Scripture tells us of a desperate woman. Like so many of us who have tried doctors, therapies, supplements, diets, and tests, this woman was weary. No one could help her. And her issue wasn’t just a physical one.
“And there was a woman who had had a discharge of blood for twelve years, and who had suffered much under many physicians, and had spend all that she had, and was no better but rather grew worse” (Mark 5:25-26).
Because she was constantly bleeding, she was considered unclean. According to Levitical law, she would have to stay away from others, including her family. But she had heard reports of Jesus. She knew His reputation as a healer. She was desperate enough to risk touching others and being shamed to get close enough,
“For she said, ‘If I touch even his garments, I will be made well.’ And immediately the flow of blood dried up, and she felt in her body that she was healed of her disease” (vv. 28-29).
Relief at last! No more blood. No more loneliness. No more weariness.
But could she sneak away through the crowd as unnoticed as she came?
“But Jesus, perceiving in himself that power had gone out from him, immediately turned about in the crowd and said, ‘Who touched my garments?’” (v. 30).
The woman came forward, fell at His feet, and told Him the whole truth. We assume when Mark writes “the whole truth” that this woman told Christ about the doctors, about the abuse, about losing all her money, about losing her connections to her family and community. We can imagine her saying, “I went here and there. I saw this doctor and that one. And finally I was without options. So I risked what little I had left to touch you.”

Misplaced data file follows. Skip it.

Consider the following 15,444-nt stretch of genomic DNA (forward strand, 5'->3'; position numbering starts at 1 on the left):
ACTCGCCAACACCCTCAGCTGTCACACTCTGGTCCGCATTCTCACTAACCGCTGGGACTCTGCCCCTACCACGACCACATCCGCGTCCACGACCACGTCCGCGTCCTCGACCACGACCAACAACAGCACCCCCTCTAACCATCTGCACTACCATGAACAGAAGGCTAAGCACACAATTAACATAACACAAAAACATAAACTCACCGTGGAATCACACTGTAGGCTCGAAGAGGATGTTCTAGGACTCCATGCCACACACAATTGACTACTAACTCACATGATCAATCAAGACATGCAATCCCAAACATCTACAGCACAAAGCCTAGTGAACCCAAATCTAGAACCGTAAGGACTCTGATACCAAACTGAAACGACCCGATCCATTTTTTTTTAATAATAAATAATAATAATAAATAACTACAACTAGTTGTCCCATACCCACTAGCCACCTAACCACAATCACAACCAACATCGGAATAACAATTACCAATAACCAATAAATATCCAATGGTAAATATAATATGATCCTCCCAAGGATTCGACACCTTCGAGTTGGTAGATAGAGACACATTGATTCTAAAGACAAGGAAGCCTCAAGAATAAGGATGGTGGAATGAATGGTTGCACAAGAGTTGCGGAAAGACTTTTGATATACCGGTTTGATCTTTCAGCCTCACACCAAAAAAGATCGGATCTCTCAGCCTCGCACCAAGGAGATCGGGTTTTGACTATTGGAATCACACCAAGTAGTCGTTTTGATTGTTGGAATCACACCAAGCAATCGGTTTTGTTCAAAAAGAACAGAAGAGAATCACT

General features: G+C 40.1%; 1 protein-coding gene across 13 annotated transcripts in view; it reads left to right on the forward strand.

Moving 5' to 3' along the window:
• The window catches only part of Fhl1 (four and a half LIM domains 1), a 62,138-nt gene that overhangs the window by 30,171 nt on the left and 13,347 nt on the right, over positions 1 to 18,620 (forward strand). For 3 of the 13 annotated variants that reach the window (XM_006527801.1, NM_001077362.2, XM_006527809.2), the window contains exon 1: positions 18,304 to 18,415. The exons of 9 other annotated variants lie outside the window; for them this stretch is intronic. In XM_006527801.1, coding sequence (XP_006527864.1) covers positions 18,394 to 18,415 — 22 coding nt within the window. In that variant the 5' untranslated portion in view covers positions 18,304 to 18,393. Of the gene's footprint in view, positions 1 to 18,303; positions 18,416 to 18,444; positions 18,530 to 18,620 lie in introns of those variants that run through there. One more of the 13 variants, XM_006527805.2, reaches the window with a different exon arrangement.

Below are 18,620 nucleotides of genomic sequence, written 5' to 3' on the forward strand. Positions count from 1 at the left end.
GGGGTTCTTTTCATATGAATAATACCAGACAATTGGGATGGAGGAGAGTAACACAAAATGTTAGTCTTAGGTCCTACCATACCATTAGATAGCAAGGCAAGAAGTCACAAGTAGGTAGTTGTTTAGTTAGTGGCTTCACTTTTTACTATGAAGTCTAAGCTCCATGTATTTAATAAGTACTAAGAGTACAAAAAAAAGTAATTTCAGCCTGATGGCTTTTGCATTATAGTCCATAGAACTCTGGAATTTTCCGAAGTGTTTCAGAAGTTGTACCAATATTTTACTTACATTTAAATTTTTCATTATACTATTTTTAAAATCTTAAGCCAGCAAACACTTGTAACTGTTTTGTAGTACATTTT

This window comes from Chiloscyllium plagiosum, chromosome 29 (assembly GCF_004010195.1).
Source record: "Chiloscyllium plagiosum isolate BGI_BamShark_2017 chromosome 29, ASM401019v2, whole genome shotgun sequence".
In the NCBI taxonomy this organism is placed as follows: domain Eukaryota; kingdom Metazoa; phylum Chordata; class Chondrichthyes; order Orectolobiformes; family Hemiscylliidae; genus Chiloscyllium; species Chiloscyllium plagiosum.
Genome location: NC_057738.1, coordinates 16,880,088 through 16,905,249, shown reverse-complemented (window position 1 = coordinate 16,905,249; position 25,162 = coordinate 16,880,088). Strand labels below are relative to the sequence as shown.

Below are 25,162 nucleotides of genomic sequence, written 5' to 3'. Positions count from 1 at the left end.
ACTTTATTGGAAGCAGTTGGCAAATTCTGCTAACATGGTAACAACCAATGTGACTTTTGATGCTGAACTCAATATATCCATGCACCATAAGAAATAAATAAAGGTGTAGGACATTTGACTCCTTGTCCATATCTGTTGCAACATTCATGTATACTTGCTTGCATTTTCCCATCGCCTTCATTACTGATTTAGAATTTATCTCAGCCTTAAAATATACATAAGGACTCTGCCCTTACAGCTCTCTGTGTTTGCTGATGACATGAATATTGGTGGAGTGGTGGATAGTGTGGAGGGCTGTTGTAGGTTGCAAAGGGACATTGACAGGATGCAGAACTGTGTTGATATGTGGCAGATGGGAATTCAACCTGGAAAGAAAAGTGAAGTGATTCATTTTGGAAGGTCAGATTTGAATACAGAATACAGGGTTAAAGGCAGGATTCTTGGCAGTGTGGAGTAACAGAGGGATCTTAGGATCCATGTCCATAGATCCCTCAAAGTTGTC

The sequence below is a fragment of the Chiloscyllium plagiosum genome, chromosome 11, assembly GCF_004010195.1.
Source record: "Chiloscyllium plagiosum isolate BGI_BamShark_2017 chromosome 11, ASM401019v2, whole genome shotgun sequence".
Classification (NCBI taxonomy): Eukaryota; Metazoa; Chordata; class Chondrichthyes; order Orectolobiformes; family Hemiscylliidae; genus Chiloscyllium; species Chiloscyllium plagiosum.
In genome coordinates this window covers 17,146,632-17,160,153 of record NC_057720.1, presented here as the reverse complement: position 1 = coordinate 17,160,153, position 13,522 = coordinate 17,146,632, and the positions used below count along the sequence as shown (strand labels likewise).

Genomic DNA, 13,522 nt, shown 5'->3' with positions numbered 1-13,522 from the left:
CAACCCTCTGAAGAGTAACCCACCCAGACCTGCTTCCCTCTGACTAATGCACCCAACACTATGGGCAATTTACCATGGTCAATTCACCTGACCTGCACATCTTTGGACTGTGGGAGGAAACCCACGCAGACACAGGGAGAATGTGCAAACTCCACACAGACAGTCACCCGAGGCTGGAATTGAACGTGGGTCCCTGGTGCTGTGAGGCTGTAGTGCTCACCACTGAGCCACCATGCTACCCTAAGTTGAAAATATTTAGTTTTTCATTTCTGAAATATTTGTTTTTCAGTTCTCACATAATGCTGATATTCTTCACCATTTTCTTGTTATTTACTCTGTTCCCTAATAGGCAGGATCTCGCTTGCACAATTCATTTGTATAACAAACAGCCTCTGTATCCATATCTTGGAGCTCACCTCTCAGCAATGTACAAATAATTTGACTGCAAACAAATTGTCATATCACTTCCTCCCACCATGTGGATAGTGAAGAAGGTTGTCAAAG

Jesus said to her, “Daughter, your faith has made you well; go in peace, and be healed of your disease” (v. 34).
Do you notice what healed her? Jesus said it was her faith! Her faith encouraged her to not give up. Her faith pushed her through that crowd. Her faith gave her the strength to reach out and touch Jesus’ robe. And her faith also made her brave enough to come forward when He looked for her in the crowd. Her faith in Him brought relief.
When we have meetings about James, I bring a binder full of information. Copies of therapy evaluations, results of blood tests, a list of medicines and supplements, his IEP, and more. It is obvious to others that we are serious about helping him thrive. That we want him to reach his potential. That we take our care for him seriously.
Like this woman, we have been to many doctors and therapists and have spent lots of money. Some of these doctors have helped and others haven’t. But we continue to have faith.
What is our faith in? The medical community? The most recent study? The newest therapy trend? To a degree, yes. Or we wouldn’t keep going there for answers. Hebrews 11:1 says, “Now faith is the assurance of things hoped for, the conviction of things not seen.” We hope for James to feel better. We can’t see it, but we hope for it.
But ultimately, our faith is in Christ.
Author and pastor John Piper said, “The deepest need that you and I have in weakness and adversity is not quick relief, but the well-grounded confidence that what is happening to us in part of the greatest purpose of God in the universe—the glorification of the grace and power of his Son—the grace and power that bore him to the cross and kept him there until the work of love was done.”
We need faith. Faith that when doctors, therapists, teachers, and even friends and family members fail us, He never will.
Faith that His purpose and will for our lives and the lives of our children will be fulfilled.
(Excerpt from Held: Learning to Live in God’s Grip.)